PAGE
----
Six Amazing Facts about St. Mark’s Basilica

The most visited site in Venice is St. Mark’s Basilica. It’s a must-see for any tourist to Italy. It has a rich history dating back to the 9th Century A.D. and is also filled with interesting legends and stories.

These are six amazing facts about St. Mark’s Basilica.

01. The story of kidnapping began the basilica’s history.

The first St. This spot was the first to be home to St. Merchants from Venice took the body of St. Mark, the Evangelist (one of the four Apostles), from Alexandria, Egypt in 828. They hid them in barrels of pork and layers of pork to get past (Muslim) guards.

St. Mark’s Basilica

A storm nearly drowned the graverobbers along with their valuable cargo while they were at sea. It is believed that St. Mark appeared to the captain to tell him to lower his sails. Merchants said that the miracle saved the ship.

As you enter the basilica, the entire story can be seen on the mosaic from the 13th century located above the left door.

02. It is enough to cover 1.5 American football pitches!

More than 85,000 square feet or 8,000 square metres of mosaic are found in St. Mark’s Basilica. That’s enough to cover 1.5 American football fields. It took 8 centuries to create the mosaics, mainly in gold. The result is amazing. You can visit the basilica at different hours of the day to observe how light affects the colors and scenes.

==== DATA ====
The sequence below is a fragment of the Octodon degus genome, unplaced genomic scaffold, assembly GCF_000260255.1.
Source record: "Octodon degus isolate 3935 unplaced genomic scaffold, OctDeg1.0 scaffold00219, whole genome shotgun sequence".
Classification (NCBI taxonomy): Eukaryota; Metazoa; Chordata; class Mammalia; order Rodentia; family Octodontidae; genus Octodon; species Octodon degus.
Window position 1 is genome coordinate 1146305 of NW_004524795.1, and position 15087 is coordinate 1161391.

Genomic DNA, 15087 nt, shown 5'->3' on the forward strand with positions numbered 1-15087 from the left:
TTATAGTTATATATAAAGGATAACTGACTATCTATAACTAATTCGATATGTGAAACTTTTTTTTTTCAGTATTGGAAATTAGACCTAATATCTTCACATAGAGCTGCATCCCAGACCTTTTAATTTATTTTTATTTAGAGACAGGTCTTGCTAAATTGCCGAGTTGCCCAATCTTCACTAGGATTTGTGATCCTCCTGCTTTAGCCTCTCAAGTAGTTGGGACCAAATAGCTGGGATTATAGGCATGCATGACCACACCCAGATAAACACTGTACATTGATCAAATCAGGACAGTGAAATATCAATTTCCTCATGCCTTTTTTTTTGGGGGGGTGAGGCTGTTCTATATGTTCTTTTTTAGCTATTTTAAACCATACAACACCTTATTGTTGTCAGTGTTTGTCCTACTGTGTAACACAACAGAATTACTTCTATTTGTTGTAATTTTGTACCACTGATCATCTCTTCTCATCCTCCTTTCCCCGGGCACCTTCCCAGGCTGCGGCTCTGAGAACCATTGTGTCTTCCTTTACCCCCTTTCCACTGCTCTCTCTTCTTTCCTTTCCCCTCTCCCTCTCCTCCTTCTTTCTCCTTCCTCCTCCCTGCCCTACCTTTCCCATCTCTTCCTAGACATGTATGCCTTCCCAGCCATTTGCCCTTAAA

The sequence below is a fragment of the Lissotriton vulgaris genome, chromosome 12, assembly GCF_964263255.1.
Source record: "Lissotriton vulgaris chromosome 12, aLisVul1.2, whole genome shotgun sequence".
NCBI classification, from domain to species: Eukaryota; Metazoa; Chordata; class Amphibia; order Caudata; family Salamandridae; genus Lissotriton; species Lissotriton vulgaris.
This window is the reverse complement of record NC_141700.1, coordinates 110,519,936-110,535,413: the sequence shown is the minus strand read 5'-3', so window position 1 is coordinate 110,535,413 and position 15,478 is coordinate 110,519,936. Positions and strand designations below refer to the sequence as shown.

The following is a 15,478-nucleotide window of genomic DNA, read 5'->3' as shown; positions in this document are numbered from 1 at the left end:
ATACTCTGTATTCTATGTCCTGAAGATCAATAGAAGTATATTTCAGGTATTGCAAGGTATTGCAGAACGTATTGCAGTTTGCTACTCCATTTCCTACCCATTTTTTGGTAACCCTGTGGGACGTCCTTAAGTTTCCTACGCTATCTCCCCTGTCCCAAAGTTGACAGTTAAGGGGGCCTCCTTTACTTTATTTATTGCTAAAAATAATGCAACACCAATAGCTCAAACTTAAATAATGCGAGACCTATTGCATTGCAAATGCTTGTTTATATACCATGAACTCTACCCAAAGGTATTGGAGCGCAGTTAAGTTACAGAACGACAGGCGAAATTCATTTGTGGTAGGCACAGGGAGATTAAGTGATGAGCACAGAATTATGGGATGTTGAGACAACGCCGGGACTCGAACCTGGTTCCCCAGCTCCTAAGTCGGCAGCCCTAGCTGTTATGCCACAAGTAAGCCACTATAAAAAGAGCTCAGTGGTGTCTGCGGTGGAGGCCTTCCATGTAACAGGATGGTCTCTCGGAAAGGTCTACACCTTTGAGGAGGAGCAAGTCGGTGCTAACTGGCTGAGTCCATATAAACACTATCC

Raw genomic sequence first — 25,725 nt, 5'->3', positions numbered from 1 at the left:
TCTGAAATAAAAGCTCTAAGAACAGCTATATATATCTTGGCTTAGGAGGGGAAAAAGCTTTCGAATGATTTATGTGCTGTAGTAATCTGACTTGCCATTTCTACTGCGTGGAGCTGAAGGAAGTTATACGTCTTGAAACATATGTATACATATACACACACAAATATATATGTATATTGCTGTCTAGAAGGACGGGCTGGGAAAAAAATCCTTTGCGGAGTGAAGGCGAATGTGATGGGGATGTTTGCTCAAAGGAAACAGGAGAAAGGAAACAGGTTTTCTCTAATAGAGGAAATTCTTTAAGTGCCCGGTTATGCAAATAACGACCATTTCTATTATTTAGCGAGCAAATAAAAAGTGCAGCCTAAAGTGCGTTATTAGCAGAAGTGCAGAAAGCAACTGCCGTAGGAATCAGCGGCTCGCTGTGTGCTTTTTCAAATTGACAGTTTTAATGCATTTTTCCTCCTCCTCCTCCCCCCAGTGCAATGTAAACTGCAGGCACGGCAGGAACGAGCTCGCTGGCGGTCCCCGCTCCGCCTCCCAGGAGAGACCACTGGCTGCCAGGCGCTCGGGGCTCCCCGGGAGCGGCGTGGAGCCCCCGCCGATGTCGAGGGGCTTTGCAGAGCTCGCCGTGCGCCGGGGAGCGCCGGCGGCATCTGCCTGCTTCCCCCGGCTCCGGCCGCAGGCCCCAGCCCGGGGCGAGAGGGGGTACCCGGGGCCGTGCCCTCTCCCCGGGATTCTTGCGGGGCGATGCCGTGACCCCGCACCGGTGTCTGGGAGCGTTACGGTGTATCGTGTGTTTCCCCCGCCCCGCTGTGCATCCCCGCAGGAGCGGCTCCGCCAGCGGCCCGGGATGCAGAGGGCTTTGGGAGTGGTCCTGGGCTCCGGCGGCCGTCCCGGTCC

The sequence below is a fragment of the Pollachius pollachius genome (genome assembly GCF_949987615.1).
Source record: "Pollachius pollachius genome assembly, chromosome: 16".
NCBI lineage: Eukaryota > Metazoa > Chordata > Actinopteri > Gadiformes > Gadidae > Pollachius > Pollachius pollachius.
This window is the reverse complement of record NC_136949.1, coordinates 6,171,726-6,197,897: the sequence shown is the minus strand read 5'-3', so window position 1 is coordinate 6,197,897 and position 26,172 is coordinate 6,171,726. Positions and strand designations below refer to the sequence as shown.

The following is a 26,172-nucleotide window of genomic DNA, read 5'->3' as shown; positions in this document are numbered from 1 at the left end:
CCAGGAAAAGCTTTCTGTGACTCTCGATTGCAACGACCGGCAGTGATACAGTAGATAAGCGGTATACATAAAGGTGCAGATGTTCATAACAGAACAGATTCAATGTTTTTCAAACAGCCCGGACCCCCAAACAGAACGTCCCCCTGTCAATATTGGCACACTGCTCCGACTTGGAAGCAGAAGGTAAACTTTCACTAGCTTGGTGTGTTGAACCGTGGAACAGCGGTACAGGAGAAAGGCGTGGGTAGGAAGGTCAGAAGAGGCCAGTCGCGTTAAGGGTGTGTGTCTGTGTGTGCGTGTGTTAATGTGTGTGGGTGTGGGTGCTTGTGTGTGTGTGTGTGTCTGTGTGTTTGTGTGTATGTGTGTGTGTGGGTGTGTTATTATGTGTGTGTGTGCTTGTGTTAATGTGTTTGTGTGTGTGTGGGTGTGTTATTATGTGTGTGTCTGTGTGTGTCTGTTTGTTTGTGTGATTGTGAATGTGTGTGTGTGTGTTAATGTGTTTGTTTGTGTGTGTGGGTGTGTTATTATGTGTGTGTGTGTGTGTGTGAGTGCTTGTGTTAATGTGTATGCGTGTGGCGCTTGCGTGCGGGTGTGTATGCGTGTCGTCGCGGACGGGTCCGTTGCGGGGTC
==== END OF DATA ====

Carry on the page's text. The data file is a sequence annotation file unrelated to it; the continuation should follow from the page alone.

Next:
Just one of the dozens of mosaics in St. Mark’s Basilica…

03. There are over 500 columns

Another example of the incredible size and quantity of stuff in St. Mark’s Basilica, is the number of columns. The basilica has more than 500 capitals and columns. Most of them are Byzantine and date between the 6th to the 11th centuries. There are also some capitals from the 3rd century that are classically classic.

The impressive exterior of St. Mark’s Basilica

04. Many of the treasures in the basilica came from Constantinople and the Crusades.

Particularly, the Fourth Crusade gave St. Mark’s Basilica an enormous windfall. This was, after all, the Crusade which ended in 1204, with Constantinople’s conquest (modern-day Istanbul).